The Purrfect Protest?

MAX FOREMAN on why animal rights protesters should reconsider their cause.

animal rights animal testing downing site Medical protest science vet vivisection

Did you know: animal activists staged a ruthless attack on the Downing Site a couple of weeks ago, causing serious disruption to university business? No, neither did I. And, I go there every day. 

It appears that a whopping 7 local busybodies rocked up outside the main gates, waved some posters around, handed out a few leaflets and then left quietly (at the request of the university security). No biggie. So, what was all the fuss about? What warranted a news story? 

Because, these people were wrong. 

I don’t tend to get on my soapbox about many things, well, publically anyway, but this issue forces me to. People who shout about how terrible and pointless animal testing is annoy me almost as much as those people who describe themselves as being ‘crazy.’ Being a vet student, people often expect me to be in allegiance with the pink-and-fluffy brigade, just as they expect me to eat only quorn. And be a girl. Unfortunately, I am none of those things. However, in my quest to rid the vet med stereotype, I turned up to my Cambridge interview gnawing on a pig’s leg, whilst defiling young girls and exclaiming my love for vivisection (two of these may actually not be true…).

Animal testing is a well-worn argument. Cries of cruelty, redundancy and irrelevance are met with numerous stats and technical terms. It would be tedious for me to just list, say, what percentage of animal testing is for medical research (it’s 98% by the way), or how the number of tests has been reduced by over a half in the past 10 years, so instead I want to raise a few arguments that you don’t necessarily think of when someone is thrusting a picture of a bald cat, in a dirty cage, in some Chinese lab under your nose. 

The first one (and bear with me, this one is a little boring) is that animal testing labs are strictly controlled. We have, by far, the most rigorous legislation in the world, as is set out in the Animals Act 1986. Labs simply can’t get away with being ‘cruel’ to animals, and keeping them in poor conditions. It’s also not even in the scientists’ interests to do this, because it might have an effect on the results they get. It’s natural for scientists to reduce the number of animal experiments, for cost-effectiveness, and of course they would use a computer instead if they could, because butchering animals is such a faff. 

This next one’s a good’un. Despite popular belief, science isn’t all just learning facts and figures. Yes, if you do history, researching comes in the form of reading a few books and looking at old stuff. If you’re a scientist, research is done by cutting into things; seeing what happens if you poke or feed things. We can’t look up in a book what will happen, because no one actually knows, and there’s no way of finding out unless you do it! Fair enough, some experiments may not be directly relevant to economic growth or medical enhancement, but its human nature to be inquisitive, and is it not hypocritical to stop only scientists from investigating what they want?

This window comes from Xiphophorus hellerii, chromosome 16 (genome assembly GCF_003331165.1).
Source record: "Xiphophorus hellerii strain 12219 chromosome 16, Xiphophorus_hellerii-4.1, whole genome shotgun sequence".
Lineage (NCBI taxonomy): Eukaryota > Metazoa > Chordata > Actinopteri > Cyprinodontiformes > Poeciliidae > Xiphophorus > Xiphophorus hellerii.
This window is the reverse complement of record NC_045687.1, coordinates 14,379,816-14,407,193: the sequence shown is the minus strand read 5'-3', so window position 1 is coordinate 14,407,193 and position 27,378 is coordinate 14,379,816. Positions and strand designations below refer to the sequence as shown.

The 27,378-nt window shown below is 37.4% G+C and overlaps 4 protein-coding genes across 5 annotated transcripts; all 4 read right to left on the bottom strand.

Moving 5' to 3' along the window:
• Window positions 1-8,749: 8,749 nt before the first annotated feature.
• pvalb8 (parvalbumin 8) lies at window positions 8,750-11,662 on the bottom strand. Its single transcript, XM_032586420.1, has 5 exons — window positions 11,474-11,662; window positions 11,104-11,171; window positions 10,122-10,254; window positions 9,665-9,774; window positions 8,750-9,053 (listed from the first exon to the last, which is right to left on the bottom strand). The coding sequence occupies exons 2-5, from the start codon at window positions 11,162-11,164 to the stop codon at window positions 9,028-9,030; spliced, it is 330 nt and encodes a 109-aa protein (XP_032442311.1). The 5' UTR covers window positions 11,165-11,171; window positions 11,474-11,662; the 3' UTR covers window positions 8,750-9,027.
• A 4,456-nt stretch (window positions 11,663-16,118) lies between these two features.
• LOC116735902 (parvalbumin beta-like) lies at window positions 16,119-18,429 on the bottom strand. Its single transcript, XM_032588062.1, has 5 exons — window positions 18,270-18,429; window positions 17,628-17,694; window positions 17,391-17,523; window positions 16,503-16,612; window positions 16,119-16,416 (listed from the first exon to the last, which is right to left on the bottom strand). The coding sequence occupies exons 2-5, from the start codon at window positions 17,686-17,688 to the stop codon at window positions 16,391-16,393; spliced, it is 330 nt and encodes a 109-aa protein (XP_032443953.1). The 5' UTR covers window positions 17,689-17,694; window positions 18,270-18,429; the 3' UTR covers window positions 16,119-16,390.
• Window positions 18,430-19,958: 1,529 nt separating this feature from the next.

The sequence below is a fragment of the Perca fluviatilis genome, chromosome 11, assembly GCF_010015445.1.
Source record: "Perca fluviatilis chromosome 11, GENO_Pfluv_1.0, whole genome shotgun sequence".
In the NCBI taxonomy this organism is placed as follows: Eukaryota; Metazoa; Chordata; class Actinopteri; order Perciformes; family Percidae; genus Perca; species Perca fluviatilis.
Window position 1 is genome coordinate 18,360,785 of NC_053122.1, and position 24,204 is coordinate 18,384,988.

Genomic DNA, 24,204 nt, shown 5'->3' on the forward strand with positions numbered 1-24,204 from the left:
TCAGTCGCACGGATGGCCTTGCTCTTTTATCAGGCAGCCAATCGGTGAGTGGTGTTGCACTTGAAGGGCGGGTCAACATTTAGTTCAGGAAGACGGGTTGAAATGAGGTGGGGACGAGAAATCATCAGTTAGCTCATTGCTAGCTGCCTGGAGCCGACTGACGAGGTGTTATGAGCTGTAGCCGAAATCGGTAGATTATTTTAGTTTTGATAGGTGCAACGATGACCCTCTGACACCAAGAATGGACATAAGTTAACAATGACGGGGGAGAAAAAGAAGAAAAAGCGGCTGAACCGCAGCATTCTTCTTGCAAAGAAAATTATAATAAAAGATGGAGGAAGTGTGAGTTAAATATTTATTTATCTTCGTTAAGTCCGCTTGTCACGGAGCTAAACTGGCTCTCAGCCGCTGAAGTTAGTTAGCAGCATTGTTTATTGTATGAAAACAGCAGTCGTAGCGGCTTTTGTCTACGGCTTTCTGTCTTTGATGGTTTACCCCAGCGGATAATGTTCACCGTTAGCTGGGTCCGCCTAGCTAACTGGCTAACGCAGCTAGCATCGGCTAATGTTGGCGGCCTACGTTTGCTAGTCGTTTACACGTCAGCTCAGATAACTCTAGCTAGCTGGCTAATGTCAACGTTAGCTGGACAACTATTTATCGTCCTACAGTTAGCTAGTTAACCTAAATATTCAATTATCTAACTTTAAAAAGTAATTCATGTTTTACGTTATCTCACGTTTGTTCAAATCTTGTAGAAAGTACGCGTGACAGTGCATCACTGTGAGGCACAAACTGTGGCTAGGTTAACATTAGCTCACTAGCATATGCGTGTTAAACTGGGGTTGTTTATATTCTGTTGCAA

Some hard-line scientists like to justify vivisection by saying things like ‘humans are the dominant species; therefore we have the right to do what we want to everything else.’ I’m not, however, going to defend this stance. It’s kind of like me saying, ‘men are the dominant gender, so we have the right to do what we want to women.’ While true, it would make me even less popular than this article has undoubtedly already made me. But, if we look at it logically, it does make sense. We control when animals breed, where they live, what they do and when they die. Is this not exerting exactly the same authority over animals as testing on them does?   

Okay, so it’s also quite obvious that a dog isn’t a person, no matter how much we stock up on People who don’t know much about physiology and biochemistry immediately assume that this means animal testing can’t be useful to human medicine. Wrong. A lot of physiological functions are shared between the domestic species and us, so they actually work as quite good models. That’s ignoring the fact that the differences between them and us can be used too. Mouse muscular dystrophy, for example, has less muscle wasting than human – if we can find out why; we could find a pathway for the treatment of human muscular dystrophy. Also, what about animal medicine? Is it more acceptable to test on animals for veterinary research than it is for medical research? I thought not.

People also like to assume that ‘animal testing’ actually means torture. Well, we all know what assuming does, don’t we? Vivisection is just the use of animals in an experiment; it doesn’t mean we’re going to be making them eat glass fragments for funsies. On the surface, some of the AIDS experiments look pretty brutal. Not everyone would naturally think of just getting some AIDS and injecting it into a monkey: that’s shady. BUT, of those 100 infected little critters, only 2 of them actually got ill. Is animal testing still inhumane if it doesn’t actually have a detrimental effect on them? 

So yeah, I can kind of see where those sentimental seven were coming from. If I only read the media, ignored all possible benefits, flicked through a few pictures on the Internet and knew nothing about science at all, then I might be tempted to stand outside the Downing Site for a couple of hours holding a sign that said ‘ANIMAL EXPERIMENTS ARE VIOLENT, CRUEL, TORTUROUS etc.’ But I’m not, because I like not having polio.